I have to say I was actually really put off by this audiobook. It is meant for teens to help them with their emotions. But I don't see it doing that. I see this book is being potentially harmful to the impressionable minds that might read it. The author comes across as so judgmental, especially toward overweight teens. She is exceedingly unprofessional. She actually uses the term “fat slob,” like that's an okay term to use. It isn't. I swear, fat-shaming is the last safe prejudice. The use of this term was bad enough, but then she has an extended example of when a teen who loves to exercise gets sick, making so they can't work out. She states that when they get on the scale and see higher numbers because they can't exercise (which won't necessarily be true because they could lose weight from not eating while not feeling well), then they will start into a shame spiral that makes them think that all they will do is gain wait forever for the rest of their lives. Really? I feel like words cannot express how terrible this would be for a fat teen or a teen with weight issues, like anorexia, bulimia, or over-exercising. The author promotes dangerous stereotypes—and hurtful ones.  Just because you are fat does not make you a slob. Just because you gain weight over a short period of time doesn't mean you'll end up to be a thousand pounds because the weight gain will never stop. Words cannot express my deep disappointment in this practicing clinician and her book.
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Great book for teen or young adults, written in easy to understand language. I would also recommend it to anyone beginning studies in psychology. Full of information on managing your thoughts, anxiety, and stress without being too heavy or dry. I accessed this title in audio format and it was a quick listen packed with great info. Thank you NetGalley for allowing me to review this material.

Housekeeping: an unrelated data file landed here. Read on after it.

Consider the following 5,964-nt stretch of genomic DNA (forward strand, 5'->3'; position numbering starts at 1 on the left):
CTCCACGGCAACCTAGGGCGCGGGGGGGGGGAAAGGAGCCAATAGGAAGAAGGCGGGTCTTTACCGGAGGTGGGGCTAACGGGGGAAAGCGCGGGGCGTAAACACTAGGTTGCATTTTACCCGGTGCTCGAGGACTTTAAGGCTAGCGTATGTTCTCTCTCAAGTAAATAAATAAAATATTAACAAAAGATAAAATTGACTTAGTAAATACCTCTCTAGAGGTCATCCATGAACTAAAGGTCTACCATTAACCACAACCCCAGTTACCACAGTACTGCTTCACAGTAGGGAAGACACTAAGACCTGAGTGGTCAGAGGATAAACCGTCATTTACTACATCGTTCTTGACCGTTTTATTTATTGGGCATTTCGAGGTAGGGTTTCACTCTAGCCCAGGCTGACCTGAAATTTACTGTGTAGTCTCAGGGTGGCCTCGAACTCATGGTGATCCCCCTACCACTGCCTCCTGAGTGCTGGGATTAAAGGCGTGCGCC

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"The Book of Knowing" is precisely what I needed when I was in high school and struggling with my own emotions. Gwendoline Smith approaches the teenage mind in a funny, informative, and relatable way that doesn't merely teach teens about their mind and emotions, but gives them advice on how to look at their emotions and how to deal with them. She explains therapy and neuroscience in understandable ways, gently and kind to teens who need answers to how they're feeling. Smith explains in simple terms the mental problems that all teens deal with, such as everyday stresses like failing a test or ending a relationship. Teens receive advice and tips along with information from a friendly mentor standpoint rather than an unemotional textbook style. This book is helpful for teens with diagnosed mental disorders as well as teens simply dealing with the stresses of life and the emotions they can bring. Smith explains emotions and the mind to teens when they need answers for their unexplainable feelings. If your teen needs a relatable reference to understand their feelings, Smith is an excellent resource, and they will enjoy every second of it!

Narration
Liza Seneca is engaging, always putting the right energy and tone into what she's saying. Her pacing is perfect, and she always puts emphasis on the right words or phrases. She pulls you into the text more than the words themselves might do on their own. When the text goes into a dialogue for the reader to imagine, Seneca makes them come to life and make you feel as if the reader is a part of the conversation. She makes the information more interesting to listen to, while the text itself doesn't necessarily need that extra pull. The story is 103 minutes long, and it feels about that long. If textbook-like books aren't your forte, Seneca's narration will certainly engage you and pull you into the story, even though Smith's text does that enough on its own. The audiobook isn't required to enjoy Smith's story, but Seneca makes the topic even more engaging and more fun to listen to.